Engaging students in the WEA Online Conference on CAPITAL and JUSTICE

 

The WEA Online Conferences format, designed by Edward Fullbrook and Grazia Ietto-Gillies, makes full use of the digital technologies in the pursuit of the commitments included in the World Economics Association Manifesto: plurality, competence, reality and relevance, diversity, openness, outreach, ethical conduct, and global democracy. The WEA On-line Conferences seek to also engage graduate and undergraduate students considering: (a) the variety of theoretical perspectives; (b) the range of human activities and issues which fall within the broad domain of economics; and (c) the study of the world’s diverse economies.

The current conference is CAPITAL ACCUMULATION, PRODUCTION AND EMPLOYMENT: Can We Bend the Arc of Global Capital Toward Justice?  It is being led by distinguished professors Gerson Lima and Jack Reardon. This conference focuses on various aspects of global accumulation, production and employment from a broader perspective of examining their interlinkages with other economic, social, and political processes. Concerns with social inclusion extend well beyond purely economic account of justice and fairness, since the degree of economic inequality also affects social cohesion and political stability, and can also have negative implications for economic growth and democratic institutions. Considering the current social and economic challenges, Peter Radford has suggested the need to constrain capital and make it work for all people. In his own words: ‘We can bend the arc of capitalism to our will if we wish”.

In truth, this conference calls for a deep examination of current power, politics and economics in a social context where democratic institutions are being threatened. This attempt also involves critical thinking of theories of justice in light of applied challenges: What kind of justice should we bend the arc of global capital to? What are justice conditions and criteria, given the concern about capital accumulation, employment, and production?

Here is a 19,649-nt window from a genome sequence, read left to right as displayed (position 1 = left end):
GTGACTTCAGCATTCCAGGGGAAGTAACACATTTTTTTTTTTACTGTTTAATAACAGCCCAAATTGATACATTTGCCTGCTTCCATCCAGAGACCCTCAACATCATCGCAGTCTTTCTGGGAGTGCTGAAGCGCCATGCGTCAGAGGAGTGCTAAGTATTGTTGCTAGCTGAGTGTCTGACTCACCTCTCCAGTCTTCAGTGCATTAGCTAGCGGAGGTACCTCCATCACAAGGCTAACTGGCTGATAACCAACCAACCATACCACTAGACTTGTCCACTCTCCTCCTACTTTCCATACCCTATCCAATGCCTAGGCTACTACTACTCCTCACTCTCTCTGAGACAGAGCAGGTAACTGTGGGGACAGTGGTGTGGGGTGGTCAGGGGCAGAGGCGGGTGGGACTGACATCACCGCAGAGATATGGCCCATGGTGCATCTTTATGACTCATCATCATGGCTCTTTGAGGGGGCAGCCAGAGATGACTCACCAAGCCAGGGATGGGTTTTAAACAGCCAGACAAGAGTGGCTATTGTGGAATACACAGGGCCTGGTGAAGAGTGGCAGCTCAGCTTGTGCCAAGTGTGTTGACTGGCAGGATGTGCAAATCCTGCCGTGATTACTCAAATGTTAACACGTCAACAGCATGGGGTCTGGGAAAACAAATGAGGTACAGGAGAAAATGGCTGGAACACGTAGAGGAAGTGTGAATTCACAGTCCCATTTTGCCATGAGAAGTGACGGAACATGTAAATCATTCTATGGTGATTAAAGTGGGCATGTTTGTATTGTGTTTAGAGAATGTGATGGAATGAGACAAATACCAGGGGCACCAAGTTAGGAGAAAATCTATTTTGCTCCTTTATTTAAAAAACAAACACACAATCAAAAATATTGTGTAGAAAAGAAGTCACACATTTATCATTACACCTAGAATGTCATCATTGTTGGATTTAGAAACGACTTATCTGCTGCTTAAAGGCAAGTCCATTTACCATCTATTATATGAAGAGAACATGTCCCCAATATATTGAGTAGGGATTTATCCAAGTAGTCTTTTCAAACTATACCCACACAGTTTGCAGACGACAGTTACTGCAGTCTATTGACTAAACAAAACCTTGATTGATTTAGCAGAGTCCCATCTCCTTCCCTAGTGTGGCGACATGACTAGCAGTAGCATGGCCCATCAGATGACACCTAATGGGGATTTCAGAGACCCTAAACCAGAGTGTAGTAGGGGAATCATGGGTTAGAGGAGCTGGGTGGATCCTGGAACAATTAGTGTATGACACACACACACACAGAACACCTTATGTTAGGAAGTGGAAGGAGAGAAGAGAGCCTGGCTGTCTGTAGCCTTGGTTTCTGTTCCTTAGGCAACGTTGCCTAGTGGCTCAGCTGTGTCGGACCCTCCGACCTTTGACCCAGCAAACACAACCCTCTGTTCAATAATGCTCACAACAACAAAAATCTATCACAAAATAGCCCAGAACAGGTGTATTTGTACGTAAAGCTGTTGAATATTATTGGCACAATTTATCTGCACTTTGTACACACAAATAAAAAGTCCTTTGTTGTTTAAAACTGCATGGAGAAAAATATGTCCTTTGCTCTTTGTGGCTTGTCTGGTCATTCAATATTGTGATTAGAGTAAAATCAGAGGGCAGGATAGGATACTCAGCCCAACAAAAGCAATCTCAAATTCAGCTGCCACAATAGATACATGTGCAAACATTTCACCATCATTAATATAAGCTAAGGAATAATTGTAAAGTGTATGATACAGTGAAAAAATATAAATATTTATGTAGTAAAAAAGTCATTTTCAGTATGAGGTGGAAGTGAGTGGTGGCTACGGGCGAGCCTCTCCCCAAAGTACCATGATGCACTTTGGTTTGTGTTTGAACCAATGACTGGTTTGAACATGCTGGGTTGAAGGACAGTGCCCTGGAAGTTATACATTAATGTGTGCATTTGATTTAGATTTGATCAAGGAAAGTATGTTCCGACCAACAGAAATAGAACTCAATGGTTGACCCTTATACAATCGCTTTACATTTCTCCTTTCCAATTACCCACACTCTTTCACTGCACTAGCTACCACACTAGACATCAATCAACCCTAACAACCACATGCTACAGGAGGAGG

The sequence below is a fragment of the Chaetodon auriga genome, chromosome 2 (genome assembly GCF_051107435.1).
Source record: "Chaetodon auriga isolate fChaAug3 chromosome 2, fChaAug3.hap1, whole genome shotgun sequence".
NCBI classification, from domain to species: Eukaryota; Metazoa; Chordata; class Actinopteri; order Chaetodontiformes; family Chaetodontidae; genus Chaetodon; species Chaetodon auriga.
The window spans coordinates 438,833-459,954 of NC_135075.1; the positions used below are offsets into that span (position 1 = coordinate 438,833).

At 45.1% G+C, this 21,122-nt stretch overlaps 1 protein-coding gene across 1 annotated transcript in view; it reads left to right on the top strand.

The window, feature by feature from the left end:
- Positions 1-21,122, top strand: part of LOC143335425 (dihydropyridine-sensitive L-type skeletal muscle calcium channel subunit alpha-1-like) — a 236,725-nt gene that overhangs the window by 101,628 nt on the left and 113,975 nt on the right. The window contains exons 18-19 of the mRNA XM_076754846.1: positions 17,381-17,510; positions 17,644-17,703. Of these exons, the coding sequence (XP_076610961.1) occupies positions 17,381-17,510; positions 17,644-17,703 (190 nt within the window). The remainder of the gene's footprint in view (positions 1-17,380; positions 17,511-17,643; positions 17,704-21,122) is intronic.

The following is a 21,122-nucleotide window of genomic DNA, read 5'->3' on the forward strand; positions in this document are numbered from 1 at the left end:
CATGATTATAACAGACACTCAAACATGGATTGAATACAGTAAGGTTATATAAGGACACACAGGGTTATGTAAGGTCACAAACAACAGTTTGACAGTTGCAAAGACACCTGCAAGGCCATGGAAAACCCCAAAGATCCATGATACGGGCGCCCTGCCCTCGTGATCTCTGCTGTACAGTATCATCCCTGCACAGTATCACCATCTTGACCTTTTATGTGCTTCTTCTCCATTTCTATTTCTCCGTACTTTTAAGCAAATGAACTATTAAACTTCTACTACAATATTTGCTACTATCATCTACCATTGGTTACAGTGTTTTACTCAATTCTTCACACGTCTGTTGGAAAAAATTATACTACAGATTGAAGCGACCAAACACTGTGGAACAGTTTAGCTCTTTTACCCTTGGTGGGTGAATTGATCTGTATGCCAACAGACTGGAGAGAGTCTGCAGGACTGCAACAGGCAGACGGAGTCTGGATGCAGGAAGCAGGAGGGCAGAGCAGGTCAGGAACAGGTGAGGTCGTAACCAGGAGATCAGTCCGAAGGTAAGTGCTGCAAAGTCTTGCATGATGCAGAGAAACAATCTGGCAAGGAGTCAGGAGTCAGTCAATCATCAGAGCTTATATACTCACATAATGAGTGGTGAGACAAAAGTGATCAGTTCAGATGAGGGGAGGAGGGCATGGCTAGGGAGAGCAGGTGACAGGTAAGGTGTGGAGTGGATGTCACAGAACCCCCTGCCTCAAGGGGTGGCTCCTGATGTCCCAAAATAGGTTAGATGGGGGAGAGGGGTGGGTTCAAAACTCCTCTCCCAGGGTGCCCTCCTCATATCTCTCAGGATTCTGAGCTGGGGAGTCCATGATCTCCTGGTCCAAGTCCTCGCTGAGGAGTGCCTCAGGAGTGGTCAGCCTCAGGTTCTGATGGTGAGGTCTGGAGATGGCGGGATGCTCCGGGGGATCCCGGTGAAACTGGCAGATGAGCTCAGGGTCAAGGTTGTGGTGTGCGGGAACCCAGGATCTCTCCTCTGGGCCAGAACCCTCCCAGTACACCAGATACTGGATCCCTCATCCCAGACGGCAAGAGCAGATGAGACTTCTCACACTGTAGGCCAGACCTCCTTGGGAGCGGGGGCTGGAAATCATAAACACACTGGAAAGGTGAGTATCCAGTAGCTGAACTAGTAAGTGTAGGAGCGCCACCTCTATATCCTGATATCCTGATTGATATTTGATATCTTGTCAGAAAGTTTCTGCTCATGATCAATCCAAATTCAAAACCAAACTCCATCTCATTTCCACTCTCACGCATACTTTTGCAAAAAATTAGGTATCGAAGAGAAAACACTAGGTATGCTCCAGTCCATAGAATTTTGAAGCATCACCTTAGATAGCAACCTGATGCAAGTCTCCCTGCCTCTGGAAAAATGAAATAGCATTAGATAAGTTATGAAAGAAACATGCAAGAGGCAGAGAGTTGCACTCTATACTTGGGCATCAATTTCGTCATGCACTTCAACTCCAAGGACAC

The conference is organized into 4 “sessions”, broadly covering the following themes:I 

I. Finance, investment and production

II. Investment trends and the competition among countries for busines

III. Challenges to working conditions

IV. Economics and democracy

 

The Discussion Forum is now open. Submit your comments: http://capital2016.weaconferences.net/papers/

SESSION I Finance, investment, production and employment

  1. Global business models and labor challenges
    Maria Alejandra Caporale Madi
  2. The tendency of effective demand to lag behind the supply of full employment
    Arturo Hermann
  3. Late Marx and the Conception of ‘Accumulation of Capital’
    Paul Zarembka
  4. Money: a social contract or an “invisible hand” of inverted totalitarianism?
    Raymond Aitken

SESSION II Global trends: economic dynamics and sovereignty

  1. Global Dynamic Efficiency (Towards a Long-Term Strategy)
    Stephen I. Ternyik
  2. Monopoly Capital and Growth
    Kieran Crilly
  3. Capital, Nationality, and State Sovereignty: New Links for the 21st Century
    Marc Morgan-Milá
  4. The Other Half of Macroeconomics and Three Stages of Economic Development
    Richard C. Koo
  5. Identifying the determinants of secular stagnation after the Great Recession: Learning from Hansen´s historical approaches and Harrod´s model along 1938-1952.
    Adrián de León-Arias

SESSION III. Working conditions and social problems: challenges and perspectives

  1. Employment in a Just Economy
    John Komlos
  2. Economic Solutions for the Social Problems of Mass Migration, Persistent Alienation and Wanton Terrorism
    Steven H. Kim
  3. Can We Bend the Arc of Global Capital toward Justice by Investment in Human Capital?
    Arnold Packer
  4. The Role of Human Capital Resource in the East African Economic Growth
    Worku R. Urgaia
  5. Evolving Wealth Inequality in Kerala: Mapping the Winners and Losers
    R. Yadu and Satheesha 

SESSION IV Economics and democracy

  1. Real World Non-Equilibrating Supply and Demand Theory
    Gerson P. Lima
  2. Economic power, employment and economic theory
    Rubens R. Sawaya
  3. Elite appropriation of economics – the case for (r)evolutionary political economy
    Deniz Kellecioglu
  4. The British Labour Party and the ‘New Economics’
    Lyn Eynon

 

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